Congenital heart defects are complex in adult patients. Congenital defects, such as valve malformations or holes, can further damage or weaken the heart, which makes adult CHD patients susceptible to developing severe heart disease. Cardiology experts at the University of Chicago Medicine can help identify your congenital heart condition(s) and work with you to determine which treatment(s) will be best for your unique needs.

An atrial septal defect (ASD) is a congenital condition where a hole has formed in the wall of tissue that separates the right and left atria (upper chambers of the heart). ASDs cause oxygen-rich blood to mix with oxygen-poor blood, which allows oxygen-poor blood to be delivered to vital organs. Large ASDs can eventually lead to pulmonary hypertension or heart failure, and surgery is typically required to repair the defect.

Types of ASDs:

  • Ostium secundum is the most common ASD, and it occurs when a portion of the atrial septum fails to develop normally. This defect can most often be closed using a minimally invasive transcatheter procedure.
  • Ostium primum is is a deficiency in part of the atrioventricular canal and is associated with a split (cleft) in the mitral valve.
  • Sinus venosus is classified as a hole between the superior vena cava (main vein that is returning blood from the upper body) and the right atrium (right upper chamber of the heart).
  • Coronary sinus is the rarest ASD. This is characterized by a hole the coronary sinus, a major vein in the heart.

Atrioventricular canal defect results in a hole in the center of the heart, which impacts all four valves and effectively separates the right and left sides of the heart. With atrioventricular canal defect, oxygen-rich blood is mixed with oxygen-poor blood and is re-circulated through the body, making it hard to regulate blood flow to critical organs.
A healthy aortic valve will have three flaps to seal the valve and regulate blood flow. People who are born with the congenital condition bicuspid valve disease only have two aortic valve leaflets. Without the third leaflet, the valve will not close properly and blood can leak backwards into the heart and reduces blood flow to the rest of the body. Patients with bicuspid aortic valve disease typically require a valve repair or replacement surgery to prevent further health problems.
Though coarctation of the aorta (CoA) is typically developed at birth, many patients will not know they have it until adulthood. With CoA, the aorta is pinched and narrowed, making it hard for blood to flow easily out of the heart to the rest of the body. Because CoA requires the heart to work harder to force blood out through the aorta, these patients run the risk of developing high blood pressure, heart disease and aneurysms. Coarctation of the aorta can be treated through cardiac catheterization.

When a patient is born with mitral valve defects, they are at risk for developing valve disease, including mitral stenosis and mitral regurgitation because the valve function is compromised.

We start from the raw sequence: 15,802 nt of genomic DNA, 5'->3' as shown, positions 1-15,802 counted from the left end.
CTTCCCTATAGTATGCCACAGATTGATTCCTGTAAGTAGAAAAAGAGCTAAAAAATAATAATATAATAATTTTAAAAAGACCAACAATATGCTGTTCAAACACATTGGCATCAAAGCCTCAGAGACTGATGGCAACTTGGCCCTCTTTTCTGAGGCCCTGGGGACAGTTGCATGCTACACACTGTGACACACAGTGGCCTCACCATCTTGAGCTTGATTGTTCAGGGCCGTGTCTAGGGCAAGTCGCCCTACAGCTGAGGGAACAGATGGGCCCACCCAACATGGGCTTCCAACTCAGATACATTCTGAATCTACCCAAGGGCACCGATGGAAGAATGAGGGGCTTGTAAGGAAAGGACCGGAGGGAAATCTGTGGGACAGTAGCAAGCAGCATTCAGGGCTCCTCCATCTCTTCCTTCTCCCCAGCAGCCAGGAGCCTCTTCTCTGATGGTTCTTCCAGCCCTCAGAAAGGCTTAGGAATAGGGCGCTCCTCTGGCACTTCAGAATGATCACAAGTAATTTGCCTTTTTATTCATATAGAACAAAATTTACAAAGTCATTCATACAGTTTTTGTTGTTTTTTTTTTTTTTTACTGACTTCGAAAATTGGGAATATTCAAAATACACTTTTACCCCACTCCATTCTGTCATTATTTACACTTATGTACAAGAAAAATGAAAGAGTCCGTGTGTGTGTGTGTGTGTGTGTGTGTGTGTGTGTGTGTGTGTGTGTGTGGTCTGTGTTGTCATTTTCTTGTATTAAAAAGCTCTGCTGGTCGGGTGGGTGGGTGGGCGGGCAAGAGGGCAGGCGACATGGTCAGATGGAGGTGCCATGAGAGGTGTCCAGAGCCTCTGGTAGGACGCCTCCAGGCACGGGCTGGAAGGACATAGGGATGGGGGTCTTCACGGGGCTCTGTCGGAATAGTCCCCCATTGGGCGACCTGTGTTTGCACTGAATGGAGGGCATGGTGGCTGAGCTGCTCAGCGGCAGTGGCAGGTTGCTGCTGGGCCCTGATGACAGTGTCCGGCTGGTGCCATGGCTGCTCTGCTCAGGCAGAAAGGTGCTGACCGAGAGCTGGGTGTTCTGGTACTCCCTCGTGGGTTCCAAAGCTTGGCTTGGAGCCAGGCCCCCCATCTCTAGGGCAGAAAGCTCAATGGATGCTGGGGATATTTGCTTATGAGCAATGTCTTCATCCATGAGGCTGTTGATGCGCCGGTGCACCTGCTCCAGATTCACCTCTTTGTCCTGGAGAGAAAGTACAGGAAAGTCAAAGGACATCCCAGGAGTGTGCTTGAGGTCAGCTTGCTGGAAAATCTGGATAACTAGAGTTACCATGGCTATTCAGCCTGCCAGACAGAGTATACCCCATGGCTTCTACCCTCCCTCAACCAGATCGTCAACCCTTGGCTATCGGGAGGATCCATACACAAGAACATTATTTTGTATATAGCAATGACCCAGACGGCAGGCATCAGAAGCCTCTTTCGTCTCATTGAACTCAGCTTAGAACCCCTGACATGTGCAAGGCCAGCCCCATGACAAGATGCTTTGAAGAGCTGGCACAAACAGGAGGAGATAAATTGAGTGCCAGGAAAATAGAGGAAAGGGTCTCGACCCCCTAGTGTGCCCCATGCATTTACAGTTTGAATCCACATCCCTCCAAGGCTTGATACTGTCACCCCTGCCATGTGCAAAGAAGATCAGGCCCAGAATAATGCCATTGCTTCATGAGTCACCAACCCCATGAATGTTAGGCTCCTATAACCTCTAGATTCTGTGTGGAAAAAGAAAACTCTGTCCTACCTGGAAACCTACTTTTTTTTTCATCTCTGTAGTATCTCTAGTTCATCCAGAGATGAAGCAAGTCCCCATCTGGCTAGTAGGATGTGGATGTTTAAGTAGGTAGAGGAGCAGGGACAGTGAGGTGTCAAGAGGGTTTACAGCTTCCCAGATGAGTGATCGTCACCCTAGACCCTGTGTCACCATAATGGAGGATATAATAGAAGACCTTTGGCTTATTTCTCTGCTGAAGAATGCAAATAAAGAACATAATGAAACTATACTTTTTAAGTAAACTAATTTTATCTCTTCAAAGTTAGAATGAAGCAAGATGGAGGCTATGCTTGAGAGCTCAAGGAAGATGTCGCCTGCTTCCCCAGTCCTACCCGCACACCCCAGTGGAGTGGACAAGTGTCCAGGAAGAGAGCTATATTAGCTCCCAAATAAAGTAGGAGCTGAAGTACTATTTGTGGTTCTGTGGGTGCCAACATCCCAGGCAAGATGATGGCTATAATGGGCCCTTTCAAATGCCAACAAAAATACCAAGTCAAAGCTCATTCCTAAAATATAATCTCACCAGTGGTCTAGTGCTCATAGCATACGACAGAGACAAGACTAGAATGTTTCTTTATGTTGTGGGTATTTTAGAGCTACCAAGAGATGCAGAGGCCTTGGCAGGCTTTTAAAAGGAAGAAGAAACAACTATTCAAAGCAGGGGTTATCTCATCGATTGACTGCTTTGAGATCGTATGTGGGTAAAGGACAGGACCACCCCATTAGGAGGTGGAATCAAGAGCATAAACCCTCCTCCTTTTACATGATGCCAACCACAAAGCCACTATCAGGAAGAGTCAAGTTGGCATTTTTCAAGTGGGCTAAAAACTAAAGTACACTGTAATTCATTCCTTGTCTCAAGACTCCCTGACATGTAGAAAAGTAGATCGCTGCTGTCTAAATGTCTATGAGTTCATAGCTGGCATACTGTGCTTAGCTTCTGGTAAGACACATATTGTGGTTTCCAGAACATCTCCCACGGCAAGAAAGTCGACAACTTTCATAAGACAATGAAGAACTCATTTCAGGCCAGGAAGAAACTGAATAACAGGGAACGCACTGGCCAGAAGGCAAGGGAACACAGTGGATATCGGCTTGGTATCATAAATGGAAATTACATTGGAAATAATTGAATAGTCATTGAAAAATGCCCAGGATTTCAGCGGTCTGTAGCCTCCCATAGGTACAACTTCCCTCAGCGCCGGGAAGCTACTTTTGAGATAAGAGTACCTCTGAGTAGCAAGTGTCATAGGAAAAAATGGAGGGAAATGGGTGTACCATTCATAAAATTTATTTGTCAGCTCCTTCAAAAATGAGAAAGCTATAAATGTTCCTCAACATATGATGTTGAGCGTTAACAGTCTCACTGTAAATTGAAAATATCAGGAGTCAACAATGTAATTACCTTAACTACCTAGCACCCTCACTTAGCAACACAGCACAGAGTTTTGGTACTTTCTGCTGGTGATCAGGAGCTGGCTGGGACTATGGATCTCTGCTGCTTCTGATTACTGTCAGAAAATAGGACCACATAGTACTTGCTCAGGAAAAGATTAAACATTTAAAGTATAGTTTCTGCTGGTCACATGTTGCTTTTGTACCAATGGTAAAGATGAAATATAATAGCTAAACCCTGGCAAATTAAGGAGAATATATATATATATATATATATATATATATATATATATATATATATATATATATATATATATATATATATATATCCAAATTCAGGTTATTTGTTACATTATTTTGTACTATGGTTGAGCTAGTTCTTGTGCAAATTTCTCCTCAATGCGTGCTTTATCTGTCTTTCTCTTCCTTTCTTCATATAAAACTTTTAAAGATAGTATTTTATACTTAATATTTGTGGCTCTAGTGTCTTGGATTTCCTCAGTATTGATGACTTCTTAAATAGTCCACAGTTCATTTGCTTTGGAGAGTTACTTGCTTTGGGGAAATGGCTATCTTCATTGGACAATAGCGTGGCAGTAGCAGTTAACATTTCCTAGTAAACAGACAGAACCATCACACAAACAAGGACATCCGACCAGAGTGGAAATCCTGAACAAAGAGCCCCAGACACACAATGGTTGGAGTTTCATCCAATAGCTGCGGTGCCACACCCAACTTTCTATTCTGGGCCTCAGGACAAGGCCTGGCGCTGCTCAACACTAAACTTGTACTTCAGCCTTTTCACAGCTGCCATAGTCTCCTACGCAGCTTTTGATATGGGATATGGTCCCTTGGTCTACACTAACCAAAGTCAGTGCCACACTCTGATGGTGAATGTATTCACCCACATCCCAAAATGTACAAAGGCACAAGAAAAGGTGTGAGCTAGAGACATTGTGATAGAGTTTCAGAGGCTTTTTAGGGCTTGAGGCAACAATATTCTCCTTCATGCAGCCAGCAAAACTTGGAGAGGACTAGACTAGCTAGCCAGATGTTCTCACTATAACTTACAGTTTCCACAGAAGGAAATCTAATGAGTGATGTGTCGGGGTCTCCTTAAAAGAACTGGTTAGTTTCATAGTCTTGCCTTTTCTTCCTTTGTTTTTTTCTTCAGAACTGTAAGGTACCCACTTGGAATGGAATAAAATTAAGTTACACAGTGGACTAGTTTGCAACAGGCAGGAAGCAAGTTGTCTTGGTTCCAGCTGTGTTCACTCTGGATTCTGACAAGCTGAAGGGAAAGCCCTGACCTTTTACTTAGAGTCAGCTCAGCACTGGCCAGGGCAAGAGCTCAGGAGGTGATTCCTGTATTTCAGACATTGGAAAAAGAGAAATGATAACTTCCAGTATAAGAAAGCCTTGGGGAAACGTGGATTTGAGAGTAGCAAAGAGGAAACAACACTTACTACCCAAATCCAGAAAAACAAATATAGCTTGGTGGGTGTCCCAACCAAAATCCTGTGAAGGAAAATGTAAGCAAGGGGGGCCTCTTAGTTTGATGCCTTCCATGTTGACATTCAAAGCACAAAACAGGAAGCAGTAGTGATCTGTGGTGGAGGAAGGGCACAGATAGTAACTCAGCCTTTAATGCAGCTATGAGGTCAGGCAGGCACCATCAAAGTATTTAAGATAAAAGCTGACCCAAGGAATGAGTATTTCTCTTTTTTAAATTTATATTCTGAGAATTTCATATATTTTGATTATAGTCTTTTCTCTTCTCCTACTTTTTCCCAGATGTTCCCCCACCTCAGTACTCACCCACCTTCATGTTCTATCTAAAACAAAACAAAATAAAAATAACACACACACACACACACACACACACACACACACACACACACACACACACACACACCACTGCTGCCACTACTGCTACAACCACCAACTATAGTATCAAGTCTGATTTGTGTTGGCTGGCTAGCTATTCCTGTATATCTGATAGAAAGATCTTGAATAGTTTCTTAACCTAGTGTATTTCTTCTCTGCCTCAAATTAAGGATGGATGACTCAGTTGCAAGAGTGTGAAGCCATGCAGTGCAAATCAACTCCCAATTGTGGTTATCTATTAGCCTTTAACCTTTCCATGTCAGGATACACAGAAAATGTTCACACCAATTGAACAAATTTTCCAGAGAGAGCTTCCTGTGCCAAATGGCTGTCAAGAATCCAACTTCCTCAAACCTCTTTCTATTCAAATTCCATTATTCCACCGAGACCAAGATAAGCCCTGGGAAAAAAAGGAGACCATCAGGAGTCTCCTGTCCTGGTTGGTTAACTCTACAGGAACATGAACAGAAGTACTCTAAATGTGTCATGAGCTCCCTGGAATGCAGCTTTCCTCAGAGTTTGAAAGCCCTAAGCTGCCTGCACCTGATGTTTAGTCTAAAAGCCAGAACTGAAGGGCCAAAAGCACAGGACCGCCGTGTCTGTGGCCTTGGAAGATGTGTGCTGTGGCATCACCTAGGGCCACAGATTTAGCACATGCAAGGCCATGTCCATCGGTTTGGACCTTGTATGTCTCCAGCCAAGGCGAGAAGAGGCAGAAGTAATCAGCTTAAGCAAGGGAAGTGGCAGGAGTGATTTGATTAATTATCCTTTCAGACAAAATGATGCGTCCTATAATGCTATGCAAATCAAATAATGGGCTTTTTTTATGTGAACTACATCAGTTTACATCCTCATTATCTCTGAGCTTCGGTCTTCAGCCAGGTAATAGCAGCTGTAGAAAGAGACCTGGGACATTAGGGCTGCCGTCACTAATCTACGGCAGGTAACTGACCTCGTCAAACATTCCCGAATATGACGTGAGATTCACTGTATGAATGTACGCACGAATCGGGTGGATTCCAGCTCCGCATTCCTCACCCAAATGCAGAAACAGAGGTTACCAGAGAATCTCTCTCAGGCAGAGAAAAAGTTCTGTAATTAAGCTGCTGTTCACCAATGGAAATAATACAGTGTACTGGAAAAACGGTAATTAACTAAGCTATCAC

Types of mitral valve disease

  • Mitral stenosis occurs when the valve flaps stiffen or fuse together, making the valve opening smaller and narrower, ultimately decreasing blood flow.
  • Mitral regurgitation, also know as mitral insufficiency, occurs when the leaflets, or cusps, of the mitral valve do not close properly, allowing blood to flow backwards through the heart.
Mitral valve anomalies prevent the heart from effectively pumping oxygenated blood out off the heart and into the rest of the body. Normal treatments include a mitral repair or mitral replacement.
The double-outlet right ventricle defect (DORV) is a condition in which the aorta is connected to the right ventricle rather than the left ventricle. With DORV, the oxygen-poor blood from the right ventricle is being circulated through the aorta and pulmonary artery to the lungs. It is common for DORV patients to also have associated disorders or anomalies, such as narrowed arteries, ventricular septal defect and other conditions.
In a healthy heart, the tricuspid valve serves as the control center guiding blood from the right upper chamber to the right lower chamber. For patients born with Ebstein’s anomaly, the tricuspid does not have the necessary flaps to open and close the valve properly. This allows blood to leak backwards in the right upper chamber, which decreases the amount of blood that is being pumped to the lungs. Repairing or replacement the valve can restore proper blood flow to and from the heart.
With Eisenmenger syndrome, a hole between the left and right ventricles leads to abnormal blood circulation between he heart and lungs. Because of this hole, more blood is pumped through the lungs, increasing pressure on the arteries and causing them to narrow and stiffen. If this is untreated, Eisenmenger syndrome can eventually lead to permanent managed to the lungs.